It depends on your expectations and what you want to use it for. If you want hands down the best browsing experience, comfortable with linux, and do only light/indie gaming, all day battery life, and want a no fuss hassle free os then go with the chromebook. It's still better in those regards. If you need to run some windows apps, can live with a slightly compromised browsing experience, and spend some money to upgrade the stock hardware it's not a bad value. I wouldn't use a stock E11. I would find it too frustrating. The sub $300 11.6" windows laptop market isn't all that big. The options open up if you want a bigger screen size but I really like the portability of the 11.6". There is the hp stream 11 but it can't be upgraded. These devices are still all about compromises but they are getting better. My ideal sub $200 11.6" laptop would be take the c270 hardware and touchpad, 8 hr battery life, add ethernet, add full UEFI and legacy bios, allow a full size upgradeable 2.5" HDD, sodimm socket for upgradeable ram, full depth sd card slot, and setup a dual boot between chromeos and windows 8.1. Oh and maybe throw in a backlit keyboard while we are at it. So yeah basically I just want to merge the two laptops.  
    Also, I composed this post entirely on the acer e11.  I used the sd card slot to pull in the media, onenote to do initial writing, copy and pasted it to live writer to upload to the blog, to edit photos, and avidemux to join the videos.  It all worked very well.
    UPDATE: (3/4/2015)
    I just got a 512GB crucial M4 SSD refurb for $99.  So I went ahead and imaged the 240GB M500 to the new drive and expanded the partition using macrium reflect free.  Everything went smoothly.  The M4 benchmarks around 270MB/s read/write so it's plenty fast and hitting the sata II ceiling even for an older generation drive.
    UPDATE: (3/30/2015)
    Just a shout out to the folks at TekThing which is really a great show.  Go check it out and the reference to this review on Episode 8 at the 18:45 mark.

Friday, November 21, 2014

Amazon Fire TV Stick

Amazon Fire TV Stick

- Pretty darn amazing for $20 when they were on sale (now $40).  The setup experience is pretty excellent with my amazon account already setup for me.  After setting up wifi and a firmware update I was up and running.
- I really like the UI.  This is my first fire product, and I like it.  Everything feels fast and responsive.
- Having an actual remote and local storage for android apps is nice.  There was a bit over 5.5gb left for apps.  There was even a setting to allow side loading which I'll dig deeper later.  It seems like you push apk's from your pc over the lan.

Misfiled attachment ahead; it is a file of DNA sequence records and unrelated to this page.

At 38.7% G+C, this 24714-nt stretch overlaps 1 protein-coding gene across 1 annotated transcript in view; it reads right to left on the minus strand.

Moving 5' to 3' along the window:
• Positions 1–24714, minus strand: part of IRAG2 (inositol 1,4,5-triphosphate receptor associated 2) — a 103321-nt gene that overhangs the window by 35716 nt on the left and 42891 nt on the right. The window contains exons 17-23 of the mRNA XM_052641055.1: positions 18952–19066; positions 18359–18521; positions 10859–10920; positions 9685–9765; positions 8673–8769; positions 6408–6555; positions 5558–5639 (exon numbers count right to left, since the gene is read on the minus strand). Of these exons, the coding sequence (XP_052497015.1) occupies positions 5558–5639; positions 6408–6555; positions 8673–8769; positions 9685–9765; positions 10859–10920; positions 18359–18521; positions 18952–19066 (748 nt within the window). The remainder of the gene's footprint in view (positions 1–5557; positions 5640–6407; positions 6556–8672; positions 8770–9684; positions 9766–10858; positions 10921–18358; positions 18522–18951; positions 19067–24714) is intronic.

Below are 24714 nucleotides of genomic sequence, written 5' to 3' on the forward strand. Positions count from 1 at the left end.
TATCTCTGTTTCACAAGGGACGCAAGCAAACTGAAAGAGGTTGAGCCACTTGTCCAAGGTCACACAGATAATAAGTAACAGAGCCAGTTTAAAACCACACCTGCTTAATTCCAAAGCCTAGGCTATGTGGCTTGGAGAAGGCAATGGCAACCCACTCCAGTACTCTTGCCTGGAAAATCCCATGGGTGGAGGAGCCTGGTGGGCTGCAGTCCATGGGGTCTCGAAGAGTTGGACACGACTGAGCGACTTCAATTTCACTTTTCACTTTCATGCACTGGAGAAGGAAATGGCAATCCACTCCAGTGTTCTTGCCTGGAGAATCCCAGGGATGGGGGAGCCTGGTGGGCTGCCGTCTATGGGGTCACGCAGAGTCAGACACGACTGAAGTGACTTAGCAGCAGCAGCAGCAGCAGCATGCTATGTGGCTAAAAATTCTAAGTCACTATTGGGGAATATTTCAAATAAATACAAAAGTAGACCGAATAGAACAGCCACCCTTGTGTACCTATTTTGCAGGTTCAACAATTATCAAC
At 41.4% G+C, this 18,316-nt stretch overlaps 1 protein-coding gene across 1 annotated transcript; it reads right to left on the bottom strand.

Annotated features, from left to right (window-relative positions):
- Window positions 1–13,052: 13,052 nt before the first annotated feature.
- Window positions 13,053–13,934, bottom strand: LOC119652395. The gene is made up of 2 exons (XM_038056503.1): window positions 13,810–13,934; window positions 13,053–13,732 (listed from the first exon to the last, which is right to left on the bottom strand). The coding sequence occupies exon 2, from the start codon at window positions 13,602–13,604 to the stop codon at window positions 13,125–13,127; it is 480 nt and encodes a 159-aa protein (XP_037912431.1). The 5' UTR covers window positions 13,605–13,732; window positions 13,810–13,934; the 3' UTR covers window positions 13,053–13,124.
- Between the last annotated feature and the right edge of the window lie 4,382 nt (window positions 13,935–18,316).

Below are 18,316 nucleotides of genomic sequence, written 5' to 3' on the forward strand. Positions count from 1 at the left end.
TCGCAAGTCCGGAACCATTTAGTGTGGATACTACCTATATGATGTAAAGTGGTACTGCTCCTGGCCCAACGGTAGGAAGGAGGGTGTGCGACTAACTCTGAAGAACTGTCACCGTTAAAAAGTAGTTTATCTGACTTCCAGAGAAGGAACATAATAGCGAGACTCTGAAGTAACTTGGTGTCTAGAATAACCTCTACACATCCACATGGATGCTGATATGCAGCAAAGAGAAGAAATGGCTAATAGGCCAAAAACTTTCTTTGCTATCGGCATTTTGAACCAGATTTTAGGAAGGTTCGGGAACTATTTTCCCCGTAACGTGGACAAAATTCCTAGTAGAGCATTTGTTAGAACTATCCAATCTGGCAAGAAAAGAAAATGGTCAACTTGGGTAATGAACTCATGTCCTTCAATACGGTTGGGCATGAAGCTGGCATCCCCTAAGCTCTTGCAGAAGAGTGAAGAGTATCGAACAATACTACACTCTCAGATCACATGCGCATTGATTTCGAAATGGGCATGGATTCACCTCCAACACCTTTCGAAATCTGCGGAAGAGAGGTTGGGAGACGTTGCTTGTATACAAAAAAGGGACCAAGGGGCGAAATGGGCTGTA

- Prime video looked great and output dolby digital 5.1 plus.
- The other apps I briefly tried all performed well: netflix, youtube, plex (change the default bitrate to max and it looks a lot better), twitch, tunein.  Everything was responsive and looked good.
- fire tv remote control app is only on android for now.  The iOS version isn't out yet.  I tested it with my nexus 7 2013 and it worked fine.
- Sonic games won't work without a controller.  It doesn't work with the remote.  I tried pairing my dualshock 4 (hold down share then ps button until it flashes to put into pairing mode).  The fire tv would discover the controller but pairing would fail every time.  I tried some other game called unpossible with the remote and it worked fine.
- Mirroring with my nexus 7 worked ok but was just an overall pretty crappy experience like pretty much every time I tried mirroring under android.  Minecraft: mirroring fails.  Facebook: worked fine.  Chrome: failed after a while.  Sky Force: worked ok but serious performance issues on the tablet made it pretty unplayable.

For $20 I'm super impressed.  Even at $40 it's probably not that bad of a deal.  The hardware feels snappy and you have quite a good selection of apps.  With the addition of side loading that opens up a lot more possibilities (maybe xbmc).  At $20 I would have picked up a couple of more at that price if I knew these little sticks were this nice.


-Wow that took all of 5 min to side load the latest firefox and kodi beta xbmc apks. I enabled both developer options.  Apps that you side load show up in settings | Applications | Manage all installed.

Installed 1.3 ADB:

kodi arm beta xbmc (update: final release is out now):


More info in the wiki:

add kodi to the home screen:

- Streaming 1080p mkv dts play just fine.  Looks really smooth.  Upped the audio output to 5.1 and my receiver shows multichannel so I guess xbmc is doing the decoding.

So ummm yeah $20 for xbmc, browsing (used the nexus 7 as the keyboard), and android apps.  Wow, best $20 spent ever.